4 minute read

Ólafur Arnalds Live

November 28th, Sydney Opera House

My favourite music discovery over the past twelve months would have to be Ólafur Arnalds. Hailing from Iceland, he has been producing music since 2007, releasing four albums to date. His latest is re:member (2018). I was blessed to see him live at the Sydney Opera House last week as he played new tracks and old favourites. Accompanied by a string quartet and drummer, it was, on a very stormy Sydney night, a magical experience. The bass was warm, the strings were sweet and Arnald’s melodic piano soothed.

On display were a group of musicians led by Arnalds’ creative and innovative production. We experienced a mix of songwriting that blended traditional analog and modern digital instruments. We heard new songs from re:member including Unfold, Brot, Saman, Ypsilon, Undir, Ekki Hugsa and Nyepi (encore). Plus favourites like Near Light and Tomorrow’s Song from Living Room Songs (2010) and Someday, Only the Winds, 3055, Dalur and Doria too.

During the encore Arnalds shared a beautiful story about his grandmother, who first introduced him to classical music, whilst listening to Chopin as an angsty thrashmetal fan kid. Lag fyrir Ómmu was dedicated to her. During this song we heard strings from outside the main chamber which added a special live reverb effect as everyone except Ólafur had left the stage.

Photo by Prudence Upton - Ólafur Arnalds live in Sydney with his robot pianos

I was in awe of the setup I saw on stage. Arnalds’ had a grand piano and two uprights onstage. The pianos he told us had been shipped over from Iceland for his performances here in Australia. “Two months on a ship”, he quipped. He also had a few synthesisers (a Juno and a Polysix), a midi keyboard and Ableton Live. His drummer also ran Live to trigger samples in addition to his acoustic kit.

Bringing it all together was a Roland Space Echo RE-201. We were in the Upper Circle so I couldn’t visually verify it, but the sound was unmistakeable. He was feeding some piano loops and other sequences through the Space Echo and playing with settings for desired effects on a selection of his songs. It added a rich depth to his sound that very much suited the mood and style of music.

The core part of his setup, and the most fascinating, was the software driven generative piano linked via computer to his two upright pianos. I didn’t know about this setup until reading more on it later. It was a nice surprise and most in the room would have had no idea either. He used this software when writing for his new album re:member but it also worked for live performances - by design. Called ‘Stratus’ the software was developed in collaboration with audio developer, Halldór Eldjárn.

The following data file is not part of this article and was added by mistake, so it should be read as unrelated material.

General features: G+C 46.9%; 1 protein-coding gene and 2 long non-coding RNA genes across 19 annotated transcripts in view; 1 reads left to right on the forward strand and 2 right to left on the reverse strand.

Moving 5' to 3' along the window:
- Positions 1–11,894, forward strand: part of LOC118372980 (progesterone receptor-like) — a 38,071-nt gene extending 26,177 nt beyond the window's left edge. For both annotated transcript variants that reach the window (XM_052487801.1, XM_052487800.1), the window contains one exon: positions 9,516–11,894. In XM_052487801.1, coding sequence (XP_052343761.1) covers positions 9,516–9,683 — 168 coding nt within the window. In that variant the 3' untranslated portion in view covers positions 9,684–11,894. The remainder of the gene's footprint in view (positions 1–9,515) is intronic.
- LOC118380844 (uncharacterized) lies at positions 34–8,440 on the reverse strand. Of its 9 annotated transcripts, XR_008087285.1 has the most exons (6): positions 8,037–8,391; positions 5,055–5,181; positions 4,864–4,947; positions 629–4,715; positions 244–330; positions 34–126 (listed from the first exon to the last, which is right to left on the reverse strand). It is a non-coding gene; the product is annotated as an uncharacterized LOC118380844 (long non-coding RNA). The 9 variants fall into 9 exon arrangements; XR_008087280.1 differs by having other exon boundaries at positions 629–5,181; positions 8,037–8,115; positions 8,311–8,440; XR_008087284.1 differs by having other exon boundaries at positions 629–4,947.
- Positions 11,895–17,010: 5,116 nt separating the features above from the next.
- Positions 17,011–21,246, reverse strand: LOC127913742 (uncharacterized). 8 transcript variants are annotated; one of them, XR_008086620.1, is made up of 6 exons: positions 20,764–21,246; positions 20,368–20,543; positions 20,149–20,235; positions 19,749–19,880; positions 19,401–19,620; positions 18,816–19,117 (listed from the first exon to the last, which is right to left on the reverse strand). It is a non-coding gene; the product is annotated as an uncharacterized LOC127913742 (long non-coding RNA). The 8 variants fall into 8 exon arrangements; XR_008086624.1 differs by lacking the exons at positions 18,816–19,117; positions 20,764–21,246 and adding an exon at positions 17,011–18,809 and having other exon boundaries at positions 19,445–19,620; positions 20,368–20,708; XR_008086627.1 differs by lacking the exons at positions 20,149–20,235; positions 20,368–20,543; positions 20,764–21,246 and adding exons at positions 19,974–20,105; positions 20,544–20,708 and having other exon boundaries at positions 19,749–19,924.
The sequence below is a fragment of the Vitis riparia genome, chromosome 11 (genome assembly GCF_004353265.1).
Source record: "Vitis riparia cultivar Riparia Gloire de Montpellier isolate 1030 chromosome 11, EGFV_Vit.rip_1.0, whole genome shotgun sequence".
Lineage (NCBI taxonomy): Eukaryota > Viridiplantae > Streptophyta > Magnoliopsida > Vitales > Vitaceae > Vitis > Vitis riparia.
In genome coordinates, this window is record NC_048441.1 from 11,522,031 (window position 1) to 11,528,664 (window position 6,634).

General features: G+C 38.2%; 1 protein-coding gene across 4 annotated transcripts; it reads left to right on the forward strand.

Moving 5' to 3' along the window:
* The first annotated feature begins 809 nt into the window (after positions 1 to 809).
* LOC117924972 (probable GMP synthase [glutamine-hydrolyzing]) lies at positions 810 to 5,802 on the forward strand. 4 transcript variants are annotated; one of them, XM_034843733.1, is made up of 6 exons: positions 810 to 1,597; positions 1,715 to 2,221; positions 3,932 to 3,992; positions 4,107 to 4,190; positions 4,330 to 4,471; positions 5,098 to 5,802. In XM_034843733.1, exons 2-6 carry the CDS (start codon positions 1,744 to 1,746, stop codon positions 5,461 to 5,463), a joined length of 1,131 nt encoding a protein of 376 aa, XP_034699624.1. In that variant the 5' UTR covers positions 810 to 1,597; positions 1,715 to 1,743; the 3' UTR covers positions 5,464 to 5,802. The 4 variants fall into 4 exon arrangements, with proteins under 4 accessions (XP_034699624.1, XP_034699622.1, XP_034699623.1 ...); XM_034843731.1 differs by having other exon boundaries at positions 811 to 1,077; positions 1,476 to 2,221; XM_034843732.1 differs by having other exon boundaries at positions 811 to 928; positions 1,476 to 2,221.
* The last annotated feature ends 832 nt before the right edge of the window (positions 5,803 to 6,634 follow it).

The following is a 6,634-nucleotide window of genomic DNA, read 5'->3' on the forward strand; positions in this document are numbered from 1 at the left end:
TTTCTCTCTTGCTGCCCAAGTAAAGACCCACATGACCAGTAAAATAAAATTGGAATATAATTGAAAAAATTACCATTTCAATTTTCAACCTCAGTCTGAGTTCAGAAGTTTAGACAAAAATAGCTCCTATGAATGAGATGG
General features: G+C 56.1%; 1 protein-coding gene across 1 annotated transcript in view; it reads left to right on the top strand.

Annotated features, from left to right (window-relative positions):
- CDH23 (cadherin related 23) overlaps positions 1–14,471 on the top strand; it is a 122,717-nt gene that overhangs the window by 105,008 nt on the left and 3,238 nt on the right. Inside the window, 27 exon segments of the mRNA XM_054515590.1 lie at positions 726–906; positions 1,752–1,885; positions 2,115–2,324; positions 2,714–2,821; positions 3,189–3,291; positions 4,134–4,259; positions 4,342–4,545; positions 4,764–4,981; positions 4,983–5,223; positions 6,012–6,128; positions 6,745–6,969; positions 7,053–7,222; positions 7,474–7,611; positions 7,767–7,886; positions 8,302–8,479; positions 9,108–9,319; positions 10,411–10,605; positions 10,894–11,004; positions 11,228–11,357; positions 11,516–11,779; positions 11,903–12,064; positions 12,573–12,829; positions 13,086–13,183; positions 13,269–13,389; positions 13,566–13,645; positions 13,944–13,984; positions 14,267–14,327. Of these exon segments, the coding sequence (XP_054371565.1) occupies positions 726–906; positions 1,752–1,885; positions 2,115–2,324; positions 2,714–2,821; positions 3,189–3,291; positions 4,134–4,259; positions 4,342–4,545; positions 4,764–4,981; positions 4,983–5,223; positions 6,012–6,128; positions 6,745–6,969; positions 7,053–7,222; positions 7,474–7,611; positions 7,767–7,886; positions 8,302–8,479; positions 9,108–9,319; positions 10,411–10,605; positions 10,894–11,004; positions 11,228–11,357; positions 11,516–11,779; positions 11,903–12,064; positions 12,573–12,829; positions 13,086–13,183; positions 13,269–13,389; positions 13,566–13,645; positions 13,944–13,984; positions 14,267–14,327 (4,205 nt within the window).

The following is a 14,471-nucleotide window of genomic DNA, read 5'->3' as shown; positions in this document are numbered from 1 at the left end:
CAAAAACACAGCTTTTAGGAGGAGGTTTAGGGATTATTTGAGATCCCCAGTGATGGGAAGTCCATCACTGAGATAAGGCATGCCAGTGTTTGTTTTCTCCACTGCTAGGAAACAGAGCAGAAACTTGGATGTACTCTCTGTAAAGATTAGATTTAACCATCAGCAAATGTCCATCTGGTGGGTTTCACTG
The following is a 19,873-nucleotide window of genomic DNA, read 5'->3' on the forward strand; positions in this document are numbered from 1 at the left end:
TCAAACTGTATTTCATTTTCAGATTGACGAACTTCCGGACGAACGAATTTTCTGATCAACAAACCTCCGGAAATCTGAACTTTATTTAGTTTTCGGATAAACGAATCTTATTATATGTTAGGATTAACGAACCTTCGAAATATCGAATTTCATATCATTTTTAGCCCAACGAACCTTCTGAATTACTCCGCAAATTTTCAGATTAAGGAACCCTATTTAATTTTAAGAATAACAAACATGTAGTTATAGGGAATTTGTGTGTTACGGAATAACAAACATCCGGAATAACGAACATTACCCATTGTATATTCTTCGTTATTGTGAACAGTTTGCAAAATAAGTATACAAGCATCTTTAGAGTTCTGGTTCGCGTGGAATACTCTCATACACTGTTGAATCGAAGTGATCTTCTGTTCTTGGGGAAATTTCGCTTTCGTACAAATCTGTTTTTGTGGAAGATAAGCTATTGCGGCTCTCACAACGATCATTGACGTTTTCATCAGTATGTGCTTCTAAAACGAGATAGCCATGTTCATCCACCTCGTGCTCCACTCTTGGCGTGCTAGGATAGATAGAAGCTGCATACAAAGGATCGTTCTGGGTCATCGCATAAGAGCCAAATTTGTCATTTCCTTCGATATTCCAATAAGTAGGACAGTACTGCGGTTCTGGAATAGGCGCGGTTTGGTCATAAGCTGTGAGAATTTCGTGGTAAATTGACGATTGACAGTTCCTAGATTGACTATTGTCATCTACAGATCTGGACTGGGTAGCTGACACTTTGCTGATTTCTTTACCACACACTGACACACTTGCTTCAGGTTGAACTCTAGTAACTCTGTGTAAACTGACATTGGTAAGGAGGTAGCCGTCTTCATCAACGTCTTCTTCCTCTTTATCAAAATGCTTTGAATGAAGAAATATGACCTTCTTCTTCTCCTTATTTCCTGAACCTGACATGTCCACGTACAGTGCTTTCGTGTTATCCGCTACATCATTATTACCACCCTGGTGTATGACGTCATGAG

Stratus is a custom VST running on Live that receives MIDI notes as Arnalds presses the keys on his grand piano. The notes were identified optically as they keys on the piano were hit using a Moog Piano Bar. The VST in Live takes the MIDI signal and triggers a number of generative sequences that were sent to modules on the self playing robot Yamaha uprights. The MIDI notes were additionally sent to Front of House where they triggered a lighting rig on the stage. Damn. Pretty cool.

Creative uses of technology such as what I witnessed at this performance reminds me that collaboration between artists and developers continues to deepen as modern artists become technologists too. The history of technology influencing music and artists feeding back into that development is long - it can be traced back to the first synthesisers.

The architecture that Arnalds and his friends employed on stage shows us that as technology advances, its applications become more numerous and varied. Technology advancement is not just limited to business applications like ordering food and making online payments. It has a role to play in art, aiding human expression.

This live show was mature and refined. The band was perfect and on point. Arnalds’ masterful muscianship was organic and real, but cleverly augmented by innovative technology. Come visit again soon Ólafur.